FAA Releases PMA Policy Revisions for Comment

On July 1 the FAA released for comment drafts of revisions to two policy documents of great importance to PMA manufacturers.  Both documents speak directly to the PMA approval process.

The first is revision D to FAA Order 8110.42 Parts Manufacturer Approval Procedures.  Among other changes, the revision updates the regulatory citations from the latest Title 14 of the Code of Federal Regulations (14 CFR), part 21 rule changes, introduces risk based resource targeting (RBRT) with management options, incorporates directive feedback and clarifies certification office responsibilities under the FAA’s quality management system.

This order describes the internal responsibilities and procedures for approving replacement and modification articles for installation on type-certificated products. The order addresses only the requirements for issuing a PMA; FAA Order 8120.22, Production Approval Procedures, contains the procedures addressing the production activities of manufacturers who produce articles under PMA.

The proposed revision also removes applicant guidance from Order 8110.42D.  The applicant guidance removed from the draft of revision D has been relocated to the other draft document released on July 1: FAA AC 21.303-PMA.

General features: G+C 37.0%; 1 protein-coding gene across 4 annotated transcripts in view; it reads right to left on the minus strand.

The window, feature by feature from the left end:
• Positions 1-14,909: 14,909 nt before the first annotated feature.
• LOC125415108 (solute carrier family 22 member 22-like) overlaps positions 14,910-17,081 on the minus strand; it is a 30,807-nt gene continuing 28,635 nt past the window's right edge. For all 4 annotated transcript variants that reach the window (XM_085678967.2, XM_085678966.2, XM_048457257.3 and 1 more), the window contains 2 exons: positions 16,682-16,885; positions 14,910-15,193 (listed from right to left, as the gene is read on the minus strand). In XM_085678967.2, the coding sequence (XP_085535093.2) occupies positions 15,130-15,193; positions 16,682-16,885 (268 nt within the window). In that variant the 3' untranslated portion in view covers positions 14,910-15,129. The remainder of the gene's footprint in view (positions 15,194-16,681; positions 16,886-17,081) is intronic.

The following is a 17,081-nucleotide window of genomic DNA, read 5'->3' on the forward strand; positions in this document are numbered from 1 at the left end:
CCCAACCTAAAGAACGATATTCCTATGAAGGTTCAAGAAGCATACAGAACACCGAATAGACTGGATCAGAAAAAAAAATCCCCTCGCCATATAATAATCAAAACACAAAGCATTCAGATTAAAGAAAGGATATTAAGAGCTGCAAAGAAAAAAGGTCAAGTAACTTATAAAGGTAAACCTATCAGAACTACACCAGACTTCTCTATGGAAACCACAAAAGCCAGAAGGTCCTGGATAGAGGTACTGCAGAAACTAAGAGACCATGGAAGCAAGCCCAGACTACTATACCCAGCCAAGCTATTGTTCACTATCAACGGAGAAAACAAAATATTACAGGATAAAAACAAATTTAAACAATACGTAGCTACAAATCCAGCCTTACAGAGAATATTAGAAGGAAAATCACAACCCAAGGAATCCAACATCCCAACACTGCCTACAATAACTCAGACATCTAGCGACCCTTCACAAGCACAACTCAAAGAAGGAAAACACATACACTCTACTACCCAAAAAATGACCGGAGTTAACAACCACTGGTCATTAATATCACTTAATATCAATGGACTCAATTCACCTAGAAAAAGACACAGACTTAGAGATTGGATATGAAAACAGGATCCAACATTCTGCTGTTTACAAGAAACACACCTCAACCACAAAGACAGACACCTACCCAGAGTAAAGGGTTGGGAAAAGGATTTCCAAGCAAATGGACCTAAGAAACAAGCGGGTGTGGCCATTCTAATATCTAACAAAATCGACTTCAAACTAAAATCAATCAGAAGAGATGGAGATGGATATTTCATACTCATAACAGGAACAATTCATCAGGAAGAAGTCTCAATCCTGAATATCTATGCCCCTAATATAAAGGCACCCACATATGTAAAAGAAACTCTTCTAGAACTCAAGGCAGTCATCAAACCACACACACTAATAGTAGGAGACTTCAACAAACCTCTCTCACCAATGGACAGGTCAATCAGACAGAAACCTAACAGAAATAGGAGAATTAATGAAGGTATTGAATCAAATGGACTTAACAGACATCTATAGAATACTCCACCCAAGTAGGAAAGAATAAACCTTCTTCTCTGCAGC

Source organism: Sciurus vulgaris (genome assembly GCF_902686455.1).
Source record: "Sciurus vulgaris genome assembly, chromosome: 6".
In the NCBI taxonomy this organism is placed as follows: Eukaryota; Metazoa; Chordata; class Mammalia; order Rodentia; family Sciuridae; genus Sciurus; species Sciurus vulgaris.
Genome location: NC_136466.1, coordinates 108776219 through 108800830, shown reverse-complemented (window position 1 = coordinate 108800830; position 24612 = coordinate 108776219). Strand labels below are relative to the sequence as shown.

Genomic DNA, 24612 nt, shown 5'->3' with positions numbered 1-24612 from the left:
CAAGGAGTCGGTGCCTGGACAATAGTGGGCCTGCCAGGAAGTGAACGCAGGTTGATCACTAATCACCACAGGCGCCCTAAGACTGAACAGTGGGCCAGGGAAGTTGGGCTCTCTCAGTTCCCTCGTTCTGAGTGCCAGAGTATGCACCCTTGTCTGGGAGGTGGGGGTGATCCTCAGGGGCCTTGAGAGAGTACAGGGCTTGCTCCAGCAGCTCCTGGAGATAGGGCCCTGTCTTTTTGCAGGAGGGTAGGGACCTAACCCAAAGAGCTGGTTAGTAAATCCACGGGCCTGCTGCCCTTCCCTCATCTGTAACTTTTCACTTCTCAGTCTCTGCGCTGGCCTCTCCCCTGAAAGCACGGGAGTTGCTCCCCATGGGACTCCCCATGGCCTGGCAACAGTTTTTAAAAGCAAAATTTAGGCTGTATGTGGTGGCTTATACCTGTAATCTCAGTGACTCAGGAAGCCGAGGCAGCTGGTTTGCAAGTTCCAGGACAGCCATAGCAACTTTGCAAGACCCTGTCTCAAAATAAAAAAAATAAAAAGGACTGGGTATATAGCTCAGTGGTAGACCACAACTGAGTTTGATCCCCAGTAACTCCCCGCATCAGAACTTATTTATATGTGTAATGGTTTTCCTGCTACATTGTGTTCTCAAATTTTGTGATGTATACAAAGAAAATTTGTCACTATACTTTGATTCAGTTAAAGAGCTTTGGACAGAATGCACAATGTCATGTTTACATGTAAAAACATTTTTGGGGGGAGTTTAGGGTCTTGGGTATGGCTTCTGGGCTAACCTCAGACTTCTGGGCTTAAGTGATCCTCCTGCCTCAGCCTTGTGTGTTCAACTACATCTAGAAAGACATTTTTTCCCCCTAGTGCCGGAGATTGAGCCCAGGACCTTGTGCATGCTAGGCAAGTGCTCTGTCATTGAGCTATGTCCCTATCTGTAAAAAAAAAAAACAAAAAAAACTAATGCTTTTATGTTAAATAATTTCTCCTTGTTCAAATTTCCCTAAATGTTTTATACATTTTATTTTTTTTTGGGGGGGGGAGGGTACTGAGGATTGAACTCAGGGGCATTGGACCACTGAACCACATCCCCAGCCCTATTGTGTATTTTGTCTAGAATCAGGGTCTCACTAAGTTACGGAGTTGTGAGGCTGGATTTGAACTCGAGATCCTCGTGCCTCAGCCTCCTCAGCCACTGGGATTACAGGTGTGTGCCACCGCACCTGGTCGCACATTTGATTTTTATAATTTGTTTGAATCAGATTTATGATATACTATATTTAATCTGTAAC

AC 21.303-PMA updates the FAA guidance to applicants for PMA of articles submitted on the basis of test and computation or identicality without a license agreement.  The AC also provides an application and compliance checklist, adds a certifying statement of compliance, provides guidance for assessing an article’s impact on safety and describes how the FAA approves replacement parts for TSO articles.  The AC describes one way, but not the only way, to comply with subpart K of Part 21 of the Federal Aviation Regulations.

Comments on both of these drafts are due September 1, 2013.  Comments on Draft Order 8110.42D should be sent to  Comments on Draft AC 21.303-PMA should be sent to  Whether you file formal comments or not, please share your thoughts and concerns with MARPA Associate Counsel Ryan Aggergaard at  MARPA will make every effort to address our members’ concerns in our comments to the FAA.